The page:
Painful sex, also known as dyspareunia, may be the result of any number of things—a new detergent, a new partner, an infection, pregnancy, breastfeeding, menopause, anxiety, and other issues can all change a person’s sexual response. Genital pain may be caused by hormonal issues, physical issues, emotional or psychological concerns, and/or relational issues.
Women need not suffer alone. In many cases, they need not suffer at all. Here are some steps you can take to get the relief you need:
- Find a gynecologist who specializes in genital pain. This is key. Numerous women have told me that they went from gynecologist to gynecologist and heard the same advice: (1) just relax, (2) have a glass of wine, and (3) use lubricant. Though these clinicians mean well, for some women, this just doesn’t cut it. A gynecologist who specializes in genital pain will evaluate for vestibulodynia, vaginismus, deviated septum, intact hymen, hormonal imbalances, infections, scar tissue, cysts, and a number of other potential issues. For some women, something as simple as a specific cream may resolve their issue. Finding a gynecologist who specializes in genital pain can be difficult, so I recommend scouring hospital bios and looking for those who specifically list a specialty in genital pain, vulvovaginal disorders, or female sexual dysfunction. A competent sexual health evaluation will provide referrals if pelvic floor physical therapy is necessary.
- Contact a sex therapist in your area. You can find a certified sex therapist by searching GoodTherapy.org’s directory. Carefully read each clinician’s bio to find out where he or she received training in sex therapy; you may need to contact the therapist to solicit this information. Some therapists list it as an area of expertise, but do not have advanced training in the area. A sex therapist can help you address the emotional, psychological, and relational reasons behind the pain you’re experiencing. He or she can also help address any conflict or difficulties arising from this issue within your romantic relationships, as partners may also be affected emotionally and/or physically. If you have trouble finding a gynecologist whose specialty is genital or sexual pain, a sex therapist may be able to help with that, too; sex therapists often have connections with experts in this area.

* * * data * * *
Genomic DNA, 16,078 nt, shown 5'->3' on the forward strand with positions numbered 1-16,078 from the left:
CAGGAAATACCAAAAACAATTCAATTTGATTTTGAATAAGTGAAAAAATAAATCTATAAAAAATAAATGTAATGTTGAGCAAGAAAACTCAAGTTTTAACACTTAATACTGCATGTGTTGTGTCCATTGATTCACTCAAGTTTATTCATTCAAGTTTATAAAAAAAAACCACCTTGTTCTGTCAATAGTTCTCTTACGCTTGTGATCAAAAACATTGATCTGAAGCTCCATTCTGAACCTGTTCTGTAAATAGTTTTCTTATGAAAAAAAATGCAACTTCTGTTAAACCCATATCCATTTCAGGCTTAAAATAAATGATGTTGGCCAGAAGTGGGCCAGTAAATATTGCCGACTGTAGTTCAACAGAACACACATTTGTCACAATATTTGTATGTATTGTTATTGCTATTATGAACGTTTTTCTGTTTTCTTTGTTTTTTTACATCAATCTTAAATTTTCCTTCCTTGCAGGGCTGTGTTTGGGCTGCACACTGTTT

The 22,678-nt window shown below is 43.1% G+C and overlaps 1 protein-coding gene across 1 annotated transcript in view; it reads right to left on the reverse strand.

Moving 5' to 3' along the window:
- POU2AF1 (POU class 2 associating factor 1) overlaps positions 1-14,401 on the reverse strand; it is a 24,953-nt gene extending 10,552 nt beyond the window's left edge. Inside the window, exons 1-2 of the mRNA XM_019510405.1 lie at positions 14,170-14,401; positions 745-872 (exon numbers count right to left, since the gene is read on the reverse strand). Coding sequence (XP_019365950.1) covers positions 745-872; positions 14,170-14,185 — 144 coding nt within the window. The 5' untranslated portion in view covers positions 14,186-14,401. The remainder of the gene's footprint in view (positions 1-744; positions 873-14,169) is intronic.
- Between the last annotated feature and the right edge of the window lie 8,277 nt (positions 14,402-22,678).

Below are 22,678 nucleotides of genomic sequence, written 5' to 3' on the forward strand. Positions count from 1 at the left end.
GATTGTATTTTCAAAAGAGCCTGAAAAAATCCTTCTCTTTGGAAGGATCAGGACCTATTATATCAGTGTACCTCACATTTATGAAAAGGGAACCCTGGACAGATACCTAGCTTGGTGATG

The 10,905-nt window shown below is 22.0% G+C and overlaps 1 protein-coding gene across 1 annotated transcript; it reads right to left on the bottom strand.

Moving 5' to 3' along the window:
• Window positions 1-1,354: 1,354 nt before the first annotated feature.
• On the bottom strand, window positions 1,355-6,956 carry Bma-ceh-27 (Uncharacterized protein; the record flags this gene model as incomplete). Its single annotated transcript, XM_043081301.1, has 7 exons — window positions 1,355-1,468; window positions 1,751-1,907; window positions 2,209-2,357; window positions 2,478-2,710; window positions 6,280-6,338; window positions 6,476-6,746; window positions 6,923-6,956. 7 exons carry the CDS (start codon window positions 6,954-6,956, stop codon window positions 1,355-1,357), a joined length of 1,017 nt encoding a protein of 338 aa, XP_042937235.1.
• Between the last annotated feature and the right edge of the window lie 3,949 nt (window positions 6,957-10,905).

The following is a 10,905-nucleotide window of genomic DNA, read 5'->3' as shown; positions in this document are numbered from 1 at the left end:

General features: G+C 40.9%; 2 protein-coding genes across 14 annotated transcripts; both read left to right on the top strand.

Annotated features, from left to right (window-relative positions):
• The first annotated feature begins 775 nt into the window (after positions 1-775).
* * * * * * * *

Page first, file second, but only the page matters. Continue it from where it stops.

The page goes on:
- Discontinue having sex until the issue resolves. Pain is your body’s way of telling you to stop doing what you’re doing. If you touch a candle flame, your finger sends a rapid signal to your brain that it hurts. Your vagina is telling you something. Speak to your partner about your wish to not have sex until the issue is resolved. Enjoy the other aspects of intimacy. You might consider trying extended foreplay (45 minutes to an hour) to give you more time than usual to become aroused. Enjoy kissing and other activities that do not cause pain. Although artificial lubricants can help, give yourself sufficient time to try to get lubricated on your own. Listen to your body if it is telling you that it is not ready for penetration. If other sexual activities are making you nervous or anxious, hold back on those activities and do only what you are comfortable with. You are in control of your body and do not have to engage in anything that causes discomfort.
Seeking help from a gynecologist, a sex therapist, and/or a pelvic floor physical therapist can help you address the physical, emotional, psychological, relational, and medical aspects of your issue. Working with this team of professionals, your genital pain can be lessened or eliminated altogether, allowing you to enjoy sexual activity free of any anxiety or worry. Get the help you need today.
Danielsson, I; Sjoberg, I; Stenlund, H; Wikman, M. (2003) Prevalance and Incidence of Prolonged and Severe Dyspareunia in Women: Results from a Population Study. Scand J Public Health. 31(2):113-8.
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